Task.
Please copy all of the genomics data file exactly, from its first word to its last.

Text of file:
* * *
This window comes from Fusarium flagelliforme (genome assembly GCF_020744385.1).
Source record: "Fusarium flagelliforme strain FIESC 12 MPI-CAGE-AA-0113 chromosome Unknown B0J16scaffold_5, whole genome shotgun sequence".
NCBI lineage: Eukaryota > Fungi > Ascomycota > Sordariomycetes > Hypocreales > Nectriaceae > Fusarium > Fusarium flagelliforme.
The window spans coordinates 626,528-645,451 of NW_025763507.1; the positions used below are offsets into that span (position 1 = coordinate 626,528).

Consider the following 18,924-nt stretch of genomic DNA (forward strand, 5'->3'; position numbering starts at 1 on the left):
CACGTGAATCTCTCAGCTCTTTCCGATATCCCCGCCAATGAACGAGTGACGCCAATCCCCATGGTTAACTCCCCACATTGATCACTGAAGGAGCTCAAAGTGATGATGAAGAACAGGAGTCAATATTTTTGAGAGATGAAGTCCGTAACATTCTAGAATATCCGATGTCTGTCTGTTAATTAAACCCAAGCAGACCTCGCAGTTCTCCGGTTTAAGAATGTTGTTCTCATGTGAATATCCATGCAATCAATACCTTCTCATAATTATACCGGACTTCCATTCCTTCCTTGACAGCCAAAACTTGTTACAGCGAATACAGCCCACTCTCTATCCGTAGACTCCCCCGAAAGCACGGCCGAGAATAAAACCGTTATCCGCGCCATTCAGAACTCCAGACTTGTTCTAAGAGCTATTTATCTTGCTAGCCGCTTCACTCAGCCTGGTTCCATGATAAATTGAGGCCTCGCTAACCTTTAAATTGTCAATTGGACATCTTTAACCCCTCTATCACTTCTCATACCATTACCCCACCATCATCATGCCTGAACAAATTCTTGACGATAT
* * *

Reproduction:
This window comes from Fusarium flagelliforme (genome assembly GCF_020744385.1).
Source record: "Fusarium flagelliforme strain FIESC 12 MPI-CAGE-AA-0113 chromosome Unknown B0J16scaffold_5, whole genome shotgun sequence".
NCBI lineage: Eukaryota > Fungi > Ascomycota > Sordariomycetes > Hypocreales > Nectriaceae > Fusarium > Fusarium flagelliforme.
The window spans coordinates 626,528-645,451 of NW_025763507.1; the positions used below are offsets into that span (position 1 = coordinate 626,528).

Consider the following 18,924-nt stretch of genomic DNA (forward strand, 5'->3'; position numbering starts at 1 on the left):
CACGTGAATCTCTCAGCTCTTTCCGATATCCCCGCCAATGAACGAGTGACGCCAATCCCCATGGTTAACTCCCCACATTGATCACTGAAGGAGCTCAAAGTGATGATGAAGAACAGGAGTCAATATTTTTGAGAGATGAAGTCCGTAACATTCTAGAATATCCGATGTCTGTCTGTTAATTAAACCCAAGCAGACCTCGCAGTTCTCCGGTTTAAGAATGTTGTTCTCATGTGAATATCCATGCAATCAATACCTTCTCATAATTATACCGGACTTCCATTCCTTCCTTGACAGCCAAAACTTGTTACAGCGAATACAGCCCACTCTCTATCCGTAGACTCCCCCGAAAGCACGGCCGAGAATAAAACCGTTATCCGCGCCATTCAGAACTCCAGACTTGTTCTAAGAGCTATTTATCTTGCTAGCCGCTTCACTCAGCCTGGTTCCATGATAAATTGAGGCCTCGCTAACCTTTAAATTGTCAATTGGACATCTTTAACCCCTCTATCACTTCTCATACCATTACCCCACCATCATCATGCCTGAACAAATTCTTGACGATAT